We show you how to calculate integrals using elementary methods. In addition, we teach you to study the properties of functions defined by an integral.

It is very important to be able to calculate an integral easily because it interferes in the study of differential equations another important subject of mathematical analysis.

**Exercises on how to calculate integrals**

We propose several exercises with detailed solutions to teach you how to calculate integrals.

**Exercise:** Determine the value of the following integrals \begin{align*} I=\int^{\frac{\pi}{2}}_0 e^{2x}\cos(x)dx,\qquad J=\int^{\frac{\pi}{2}}_0 \frac{\sin(\theta)}{2+\cos(\theta)}d\theta. \end{align*}

**Solution:** To compute $I$ we shall use the integration by parts method. In fact, we can write \begin{align*} I&= \int^{\frac{\pi}{2}}_0 \left(\frac{e^{2x}}{2}\right)’\cos(x)dx\cr &= \left[ \frac{e^{2x}}{2} \cos(x)\right]^{\frac{\pi}{2}}_0- \int^{\frac{\pi}{2}}_0 \frac{e^{2x}}{2}\cos'(x)dx\cr & = \frac{1}{2}+ \frac{1}{2} \int^{\frac{\pi}{2}}_0 e^{2x} \sin(x)dx\cr & = \frac{1}{2}+ \frac{1}{2}\left( \left[ \frac{e^{2x}}{2} \sin(x)\right]^{\frac{\pi}{2}}_0-\int^{\frac{\pi}{2}}_0 \frac{e^{2x}}{2} \sin'(x)dx\right)\cr &= \frac{1}{2}+\frac{e^{\pi}}{4}- \frac{1}{4} \int^{\frac{\pi}{2}}_0 e^{2x}\cos(x)dx\cr &= \frac{1}{2}+\frac{e^{\pi}}{4}- \frac{1}{4} I. \end{align*} We deduce that \begin{align*} I+ \frac{1}{4} I= \frac{1}{2}+\frac{e^{\pi}}{4}. \end{align*} Finally, \begin{align*} I=\frac{2+e^\pi}{5}. \end{align*}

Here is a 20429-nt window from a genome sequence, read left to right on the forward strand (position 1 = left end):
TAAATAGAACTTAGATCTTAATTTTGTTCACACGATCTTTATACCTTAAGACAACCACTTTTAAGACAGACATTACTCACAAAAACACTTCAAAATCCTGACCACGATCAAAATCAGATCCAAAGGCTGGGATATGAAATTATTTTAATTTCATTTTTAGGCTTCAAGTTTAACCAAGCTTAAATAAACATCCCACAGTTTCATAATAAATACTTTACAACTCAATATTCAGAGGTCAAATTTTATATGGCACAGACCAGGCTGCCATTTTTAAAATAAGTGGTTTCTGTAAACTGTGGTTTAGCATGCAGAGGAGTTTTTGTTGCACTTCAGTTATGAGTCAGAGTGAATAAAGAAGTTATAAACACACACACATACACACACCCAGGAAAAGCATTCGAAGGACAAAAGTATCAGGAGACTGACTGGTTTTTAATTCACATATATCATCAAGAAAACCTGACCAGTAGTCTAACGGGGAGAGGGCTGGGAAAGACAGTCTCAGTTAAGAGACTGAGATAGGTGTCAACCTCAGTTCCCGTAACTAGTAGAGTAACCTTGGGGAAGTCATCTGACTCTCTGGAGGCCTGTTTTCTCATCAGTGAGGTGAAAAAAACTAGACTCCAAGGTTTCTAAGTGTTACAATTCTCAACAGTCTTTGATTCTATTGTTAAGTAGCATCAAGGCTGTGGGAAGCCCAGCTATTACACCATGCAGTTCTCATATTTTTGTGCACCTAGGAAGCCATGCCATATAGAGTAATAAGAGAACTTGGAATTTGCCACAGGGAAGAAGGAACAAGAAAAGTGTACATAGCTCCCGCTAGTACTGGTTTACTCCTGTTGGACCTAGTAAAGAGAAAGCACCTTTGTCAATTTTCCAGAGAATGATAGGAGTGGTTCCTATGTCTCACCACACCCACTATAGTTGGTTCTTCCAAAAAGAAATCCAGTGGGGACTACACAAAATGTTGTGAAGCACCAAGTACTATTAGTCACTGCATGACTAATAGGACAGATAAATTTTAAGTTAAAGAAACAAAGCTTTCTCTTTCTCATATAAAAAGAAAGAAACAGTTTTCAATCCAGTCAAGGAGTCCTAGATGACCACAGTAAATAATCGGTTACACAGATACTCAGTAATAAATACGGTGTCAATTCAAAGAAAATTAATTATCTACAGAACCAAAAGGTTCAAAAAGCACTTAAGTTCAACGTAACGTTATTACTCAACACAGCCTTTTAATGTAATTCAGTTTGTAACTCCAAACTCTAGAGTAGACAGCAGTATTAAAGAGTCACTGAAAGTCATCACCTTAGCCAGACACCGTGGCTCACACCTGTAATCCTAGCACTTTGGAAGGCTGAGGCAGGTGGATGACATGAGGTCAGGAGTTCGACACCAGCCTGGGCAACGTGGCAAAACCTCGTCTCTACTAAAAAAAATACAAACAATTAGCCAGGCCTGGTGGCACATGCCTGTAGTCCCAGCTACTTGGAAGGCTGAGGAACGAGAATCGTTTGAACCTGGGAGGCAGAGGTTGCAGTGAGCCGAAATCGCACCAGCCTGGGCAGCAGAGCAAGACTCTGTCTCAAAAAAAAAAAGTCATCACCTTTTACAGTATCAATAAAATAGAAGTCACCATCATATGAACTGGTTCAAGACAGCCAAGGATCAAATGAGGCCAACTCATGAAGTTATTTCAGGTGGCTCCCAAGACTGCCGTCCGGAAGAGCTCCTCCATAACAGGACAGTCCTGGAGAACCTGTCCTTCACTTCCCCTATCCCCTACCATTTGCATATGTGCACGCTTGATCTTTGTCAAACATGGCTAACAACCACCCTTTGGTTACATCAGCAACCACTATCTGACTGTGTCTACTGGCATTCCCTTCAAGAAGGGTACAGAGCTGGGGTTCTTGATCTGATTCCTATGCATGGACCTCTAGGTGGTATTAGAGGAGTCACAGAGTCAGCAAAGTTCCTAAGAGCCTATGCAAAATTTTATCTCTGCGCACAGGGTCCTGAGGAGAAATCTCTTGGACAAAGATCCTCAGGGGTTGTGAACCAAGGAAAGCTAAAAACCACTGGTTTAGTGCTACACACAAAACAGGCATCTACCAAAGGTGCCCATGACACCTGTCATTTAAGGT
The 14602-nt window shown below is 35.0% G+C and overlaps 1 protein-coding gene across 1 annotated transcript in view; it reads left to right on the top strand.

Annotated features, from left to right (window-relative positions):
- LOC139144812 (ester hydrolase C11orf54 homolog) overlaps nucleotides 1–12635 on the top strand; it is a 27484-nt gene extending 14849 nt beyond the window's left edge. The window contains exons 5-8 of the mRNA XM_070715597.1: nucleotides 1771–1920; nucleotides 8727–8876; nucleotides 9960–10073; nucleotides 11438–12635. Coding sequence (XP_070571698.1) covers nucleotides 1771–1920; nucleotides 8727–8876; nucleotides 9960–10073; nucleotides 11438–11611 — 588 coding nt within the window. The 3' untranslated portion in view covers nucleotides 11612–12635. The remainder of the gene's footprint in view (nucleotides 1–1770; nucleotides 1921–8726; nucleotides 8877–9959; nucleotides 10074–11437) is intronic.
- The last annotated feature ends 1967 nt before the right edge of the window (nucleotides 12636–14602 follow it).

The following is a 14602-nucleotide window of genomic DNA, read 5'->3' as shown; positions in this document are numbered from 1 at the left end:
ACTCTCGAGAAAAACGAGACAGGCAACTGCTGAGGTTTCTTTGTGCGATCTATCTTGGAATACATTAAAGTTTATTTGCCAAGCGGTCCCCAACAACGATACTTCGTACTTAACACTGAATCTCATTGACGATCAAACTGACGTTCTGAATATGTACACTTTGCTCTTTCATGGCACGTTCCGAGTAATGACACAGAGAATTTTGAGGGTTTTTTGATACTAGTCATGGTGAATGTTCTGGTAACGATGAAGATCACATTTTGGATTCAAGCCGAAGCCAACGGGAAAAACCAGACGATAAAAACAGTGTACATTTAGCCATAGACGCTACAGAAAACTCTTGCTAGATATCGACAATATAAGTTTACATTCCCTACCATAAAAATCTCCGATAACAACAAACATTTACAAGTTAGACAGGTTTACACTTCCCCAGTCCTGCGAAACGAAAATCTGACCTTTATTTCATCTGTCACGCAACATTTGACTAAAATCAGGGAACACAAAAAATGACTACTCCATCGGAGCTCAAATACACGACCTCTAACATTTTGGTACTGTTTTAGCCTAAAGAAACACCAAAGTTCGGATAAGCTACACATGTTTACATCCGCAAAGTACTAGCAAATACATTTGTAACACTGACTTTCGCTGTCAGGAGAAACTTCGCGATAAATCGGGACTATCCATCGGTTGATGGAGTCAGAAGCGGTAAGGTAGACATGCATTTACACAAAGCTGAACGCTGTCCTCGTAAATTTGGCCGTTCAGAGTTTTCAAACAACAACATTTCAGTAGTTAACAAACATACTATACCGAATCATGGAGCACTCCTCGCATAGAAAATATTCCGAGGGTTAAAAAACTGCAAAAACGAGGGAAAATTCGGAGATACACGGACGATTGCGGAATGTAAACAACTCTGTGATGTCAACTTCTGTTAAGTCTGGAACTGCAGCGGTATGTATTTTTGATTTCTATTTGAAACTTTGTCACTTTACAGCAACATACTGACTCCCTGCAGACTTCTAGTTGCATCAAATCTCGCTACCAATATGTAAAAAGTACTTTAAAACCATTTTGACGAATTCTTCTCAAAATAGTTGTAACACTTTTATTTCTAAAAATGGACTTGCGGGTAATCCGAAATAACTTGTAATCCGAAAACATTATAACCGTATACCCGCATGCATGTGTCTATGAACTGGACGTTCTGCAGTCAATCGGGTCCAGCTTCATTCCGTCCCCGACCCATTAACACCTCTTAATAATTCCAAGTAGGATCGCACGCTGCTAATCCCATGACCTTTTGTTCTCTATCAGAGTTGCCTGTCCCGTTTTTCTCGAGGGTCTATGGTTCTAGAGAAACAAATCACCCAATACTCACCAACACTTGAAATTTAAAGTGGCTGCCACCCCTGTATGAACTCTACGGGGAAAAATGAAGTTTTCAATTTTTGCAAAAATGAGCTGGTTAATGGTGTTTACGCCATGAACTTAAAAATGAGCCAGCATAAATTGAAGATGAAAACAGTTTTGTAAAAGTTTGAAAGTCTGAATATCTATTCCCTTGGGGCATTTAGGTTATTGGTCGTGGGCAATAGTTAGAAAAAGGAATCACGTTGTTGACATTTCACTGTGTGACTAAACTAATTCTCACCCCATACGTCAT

To calculate $J$ we will use the integration by parts technique. We put $t=\cos(\theta)$. We then have $dt=-\sin(\theta)d\theta$. Then \begin{align*} J&=\int^{\cos(\frac{pi}{2})}_{\cos(0)} \frac{-dt}{2+t}\cr &= -\int^0_1 \frac{dt}{2+t}\cr &= \int^1_0 \frac{dt}{2+t}\cr &= \left[\ln(2+t)\right]^1_0\cr & = \ln(3)-\ln(2)=\ln\left(\frac{3}{2}\right). \end{align*}

**Exercise:** Let consider the function \begin{align*} g(x)=\int^x_{\frac{1}{x}} \frac{\ln(t)}{t}dt. \end{align*}

- Determine the domain of definition $D_g$ of $g$.
- Prove that $g$ is differentiable on $D_g$ and compute $g'(x)$ for any $x\in D_g$.
- Deduce $g$ is the null function.

**Solution:** 1) We define the function \begin{align*} f(t)=\frac{\ln(t)}{t}. \end{align*} clearly, the function $f$ is only defined in $(0,+\infty)$. From the expression of $g$ we then conclude that $g(x)$ is well defined if and only if $x\in (0,+\infty)$. Hence the domain of definition of $g$ is $D_g=(0,+\infty)$.

2) Denote by $F$ the primitive of $f$, $F$ exists because the function $f$ is continuous on $(0,+\infty)$. We select \begin{align*} F(x)=\int^x_c f(t)dt \end{align*} for any constant $c>0$. The function $F$ is differentiable on $(0,+\infty)$ and $F'(x)=f(x)$ for all $x\in (0,+\infty)$. On the other hand, we can write \begin{align*} g(x)&=\int^x_c f(t)dt+\int^c_{\frac{1}{x}}f(t)dt\cr &= F(x)-F\left(\frac{1}{x}\right) \end{align*} for all $x\in (0,+\infty)$. Hence $g$ is differentiable on $(0,+\infty)$ as composition and sum of differentiable functions. Moreover, for all $x>0,$ \begin{align*} g'(x)&=F'(x)-\left(F\left(\frac{1}{x}\right)\right)’\cr &= f(x)- \left(\frac{1}{x}\right)’ F’\left(\frac{1}{x}\right)\cr &= \frac{\ln(x)}{x}+\frac{1}{x^2} f\left(\frac{1}{x}\right)\cr &= \frac{\ln(x)}{x}-\frac{\ln(x)}{x}=0. \end{align*}

3) An the derivative of $g$ on $(0,+\infty)$ is zero, then $g$ is the constant function on $(0,+\infty)$. But $g(1)=0$. Then $g(x)=0$ for any $x\in (0,+\infty)$.